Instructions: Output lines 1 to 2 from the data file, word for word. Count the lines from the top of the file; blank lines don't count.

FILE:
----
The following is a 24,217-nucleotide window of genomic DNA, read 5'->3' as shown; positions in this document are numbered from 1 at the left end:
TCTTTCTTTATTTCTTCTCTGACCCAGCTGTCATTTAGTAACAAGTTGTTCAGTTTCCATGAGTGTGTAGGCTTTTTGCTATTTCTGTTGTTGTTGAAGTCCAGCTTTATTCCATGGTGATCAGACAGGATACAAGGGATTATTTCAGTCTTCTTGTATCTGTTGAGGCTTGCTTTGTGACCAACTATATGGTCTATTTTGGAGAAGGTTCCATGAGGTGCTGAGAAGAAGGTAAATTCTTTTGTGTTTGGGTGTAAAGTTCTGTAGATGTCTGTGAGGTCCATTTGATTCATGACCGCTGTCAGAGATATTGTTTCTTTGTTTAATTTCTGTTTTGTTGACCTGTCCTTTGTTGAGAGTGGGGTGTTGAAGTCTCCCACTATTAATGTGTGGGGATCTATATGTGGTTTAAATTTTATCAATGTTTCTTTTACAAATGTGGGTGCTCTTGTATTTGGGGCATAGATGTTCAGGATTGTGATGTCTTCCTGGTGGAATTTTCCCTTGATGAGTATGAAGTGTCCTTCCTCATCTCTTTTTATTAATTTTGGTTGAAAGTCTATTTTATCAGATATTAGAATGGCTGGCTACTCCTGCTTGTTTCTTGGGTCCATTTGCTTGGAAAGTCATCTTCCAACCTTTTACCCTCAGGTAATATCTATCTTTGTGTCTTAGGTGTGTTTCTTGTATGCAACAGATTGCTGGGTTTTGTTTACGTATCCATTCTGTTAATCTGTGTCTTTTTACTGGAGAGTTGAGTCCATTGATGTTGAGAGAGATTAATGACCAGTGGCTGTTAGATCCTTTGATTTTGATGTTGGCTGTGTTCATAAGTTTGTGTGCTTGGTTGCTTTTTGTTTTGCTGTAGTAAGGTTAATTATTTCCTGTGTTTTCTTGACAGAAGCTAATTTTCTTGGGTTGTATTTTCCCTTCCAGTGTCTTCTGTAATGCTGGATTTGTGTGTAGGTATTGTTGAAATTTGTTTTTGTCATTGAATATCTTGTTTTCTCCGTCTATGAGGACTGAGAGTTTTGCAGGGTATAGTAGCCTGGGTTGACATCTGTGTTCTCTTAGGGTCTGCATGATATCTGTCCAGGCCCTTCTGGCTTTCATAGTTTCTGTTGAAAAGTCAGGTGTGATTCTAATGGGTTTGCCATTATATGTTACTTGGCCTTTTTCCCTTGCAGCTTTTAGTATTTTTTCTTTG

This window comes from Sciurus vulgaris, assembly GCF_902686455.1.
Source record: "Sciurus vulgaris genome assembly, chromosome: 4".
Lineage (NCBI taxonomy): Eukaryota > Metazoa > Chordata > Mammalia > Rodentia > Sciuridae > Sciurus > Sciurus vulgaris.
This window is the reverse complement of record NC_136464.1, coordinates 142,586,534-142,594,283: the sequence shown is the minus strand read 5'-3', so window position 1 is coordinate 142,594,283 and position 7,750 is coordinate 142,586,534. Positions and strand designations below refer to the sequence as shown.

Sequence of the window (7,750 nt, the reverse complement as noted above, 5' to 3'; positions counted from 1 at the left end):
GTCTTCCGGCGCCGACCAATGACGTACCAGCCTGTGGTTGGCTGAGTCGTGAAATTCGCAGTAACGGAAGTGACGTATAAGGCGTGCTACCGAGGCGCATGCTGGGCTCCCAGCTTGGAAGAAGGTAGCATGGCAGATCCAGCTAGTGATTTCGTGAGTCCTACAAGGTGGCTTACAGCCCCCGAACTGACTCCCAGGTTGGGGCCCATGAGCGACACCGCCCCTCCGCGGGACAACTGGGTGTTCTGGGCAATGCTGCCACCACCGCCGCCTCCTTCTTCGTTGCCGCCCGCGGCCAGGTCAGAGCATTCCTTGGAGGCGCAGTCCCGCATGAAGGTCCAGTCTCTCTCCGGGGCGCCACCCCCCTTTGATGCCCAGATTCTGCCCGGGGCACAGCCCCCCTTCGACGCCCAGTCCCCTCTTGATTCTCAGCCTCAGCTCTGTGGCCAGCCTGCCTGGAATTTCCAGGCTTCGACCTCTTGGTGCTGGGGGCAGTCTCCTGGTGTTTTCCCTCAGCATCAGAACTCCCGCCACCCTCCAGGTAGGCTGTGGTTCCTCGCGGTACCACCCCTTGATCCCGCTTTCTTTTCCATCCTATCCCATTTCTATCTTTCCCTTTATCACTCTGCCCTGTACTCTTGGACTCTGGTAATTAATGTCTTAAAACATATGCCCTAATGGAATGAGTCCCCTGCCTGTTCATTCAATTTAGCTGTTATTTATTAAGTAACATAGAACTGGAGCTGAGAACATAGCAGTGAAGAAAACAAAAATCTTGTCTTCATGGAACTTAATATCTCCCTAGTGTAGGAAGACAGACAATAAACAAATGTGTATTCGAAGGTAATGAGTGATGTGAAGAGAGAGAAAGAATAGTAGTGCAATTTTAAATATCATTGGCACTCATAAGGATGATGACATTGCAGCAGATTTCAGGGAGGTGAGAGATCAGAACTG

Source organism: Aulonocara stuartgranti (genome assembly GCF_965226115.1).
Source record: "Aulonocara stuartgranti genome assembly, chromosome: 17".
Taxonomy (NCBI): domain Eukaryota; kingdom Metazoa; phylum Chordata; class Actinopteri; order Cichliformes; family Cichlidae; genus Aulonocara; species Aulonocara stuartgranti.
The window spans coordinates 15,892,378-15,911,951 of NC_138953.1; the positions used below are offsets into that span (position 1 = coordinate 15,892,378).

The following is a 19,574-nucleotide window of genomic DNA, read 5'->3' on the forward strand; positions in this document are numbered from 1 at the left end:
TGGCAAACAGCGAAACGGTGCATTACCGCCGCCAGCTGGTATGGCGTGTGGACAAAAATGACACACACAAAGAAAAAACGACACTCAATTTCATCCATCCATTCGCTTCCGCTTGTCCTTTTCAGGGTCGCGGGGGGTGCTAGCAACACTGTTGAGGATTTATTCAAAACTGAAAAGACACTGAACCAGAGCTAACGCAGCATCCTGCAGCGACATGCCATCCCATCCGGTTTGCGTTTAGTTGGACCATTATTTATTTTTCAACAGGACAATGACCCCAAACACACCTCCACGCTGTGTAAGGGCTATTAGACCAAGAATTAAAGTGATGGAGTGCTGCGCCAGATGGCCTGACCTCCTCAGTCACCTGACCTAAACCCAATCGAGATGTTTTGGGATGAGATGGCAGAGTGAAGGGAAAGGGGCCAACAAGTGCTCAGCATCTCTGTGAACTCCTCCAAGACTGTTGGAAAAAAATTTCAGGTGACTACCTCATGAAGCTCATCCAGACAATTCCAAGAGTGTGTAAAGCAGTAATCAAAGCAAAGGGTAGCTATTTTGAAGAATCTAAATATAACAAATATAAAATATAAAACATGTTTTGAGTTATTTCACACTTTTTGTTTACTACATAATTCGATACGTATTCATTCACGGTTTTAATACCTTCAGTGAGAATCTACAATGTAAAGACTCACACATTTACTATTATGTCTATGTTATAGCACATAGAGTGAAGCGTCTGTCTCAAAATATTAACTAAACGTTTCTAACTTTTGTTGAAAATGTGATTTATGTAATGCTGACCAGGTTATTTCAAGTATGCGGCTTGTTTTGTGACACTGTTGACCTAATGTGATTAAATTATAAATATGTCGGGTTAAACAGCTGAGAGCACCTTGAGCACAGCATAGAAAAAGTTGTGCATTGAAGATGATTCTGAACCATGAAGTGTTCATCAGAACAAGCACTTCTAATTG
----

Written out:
The following is a 24,217-nucleotide window of genomic DNA, read 5'->3' as shown; positions in this document are numbered from 1 at the left end:
TCTTTCTTTATTTCTTCTCTGACCCAGCTGTCATTTAGTAACAAGTTGTTCAGTTTCCATGAGTGTGTAGGCTTTTTGCTATTTCTGTTGTTGTTGAAGTCCAGCTTTATTCCATGGTGATCAGACAGGATACAAGGGATTATTTCAGTCTTCTTGTATCTGTTGAGGCTTGCTTTGTGACCAACTATATGGTCTATTTTGGAGAAGGTTCCATGAGGTGCTGAGAAGAAGGTAAATTCTTTTGTGTTTGGGTGTAAAGTTCTGTAGATGTCTGTGAGGTCCATTTGATTCATGACCGCTGTCAGAGATATTGTTTCTTTGTTTAATTTCTGTTTTGTTGACCTGTCCTTTGTTGAGAGTGGGGTGTTGAAGTCTCCCACTATTAATGTGTGGGGATCTATATGTGGTTTAAATTTTATCAATGTTTCTTTTACAAATGTGGGTGCTCTTGTATTTGGGGCATAGATGTTCAGGATTGTGATGTCTTCCTGGTGGAATTTTCCCTTGATGAGTATGAAGTGTCCTTCCTCATCTCTTTTTATTAATTTTGGTTGAAAGTCTATTTTATCAGATATTAGAATGGCTGGCTACTCCTGCTTGTTTCTTGGGTCCATTTGCTTGGAAAGTCATCTTCCAACCTTTTACCCTCAGGTAATATCTATCTTTGTGTCTTAGGTGTGTTTCTTGTATGCAACAGATTGCTGGGTTTTGTTTACGTATCCATTCTGTTAATCTGTGTCTTTTTACTGGAGAGTTGAGTCCATTGATGTTGAGAGAGATTAATGACCAGTGGCTGTTAGATCCTTTGATTTTGATGTTGGCTGTGTTCATAAGTTTGTGTGCTTGGTTGCTTTTTGTTTTGCTGTAGTAAGGTTAATTATTTCCTGTGTTTTCTTGACAGAAGCTAATTTTCTTGGGTTGTATTTTCCCTTCCAGTGTCTTCTGTAATGCTGGATTTGTGTGTAGGTATTGTTGAAATTTGTTTTTGTCATTGAATATCTTGTTTTCTCCGTCTATGAGGACTGAGAGTTTTGCAGGGTATAGTAGCCTGGGTTGACATCTGTGTTCTCTTAGGGTCTGCATGATATCTGTCCAGGCCCTTCTGGCTTTCATAGTTTCTGTTGAAAAGTCAGGTGTGATTCTAATGGGTTTGCCATTATATGTTACTTGGCCTTTTTCCCTTGCAGCTTTTAGTATTTTTTCTTTG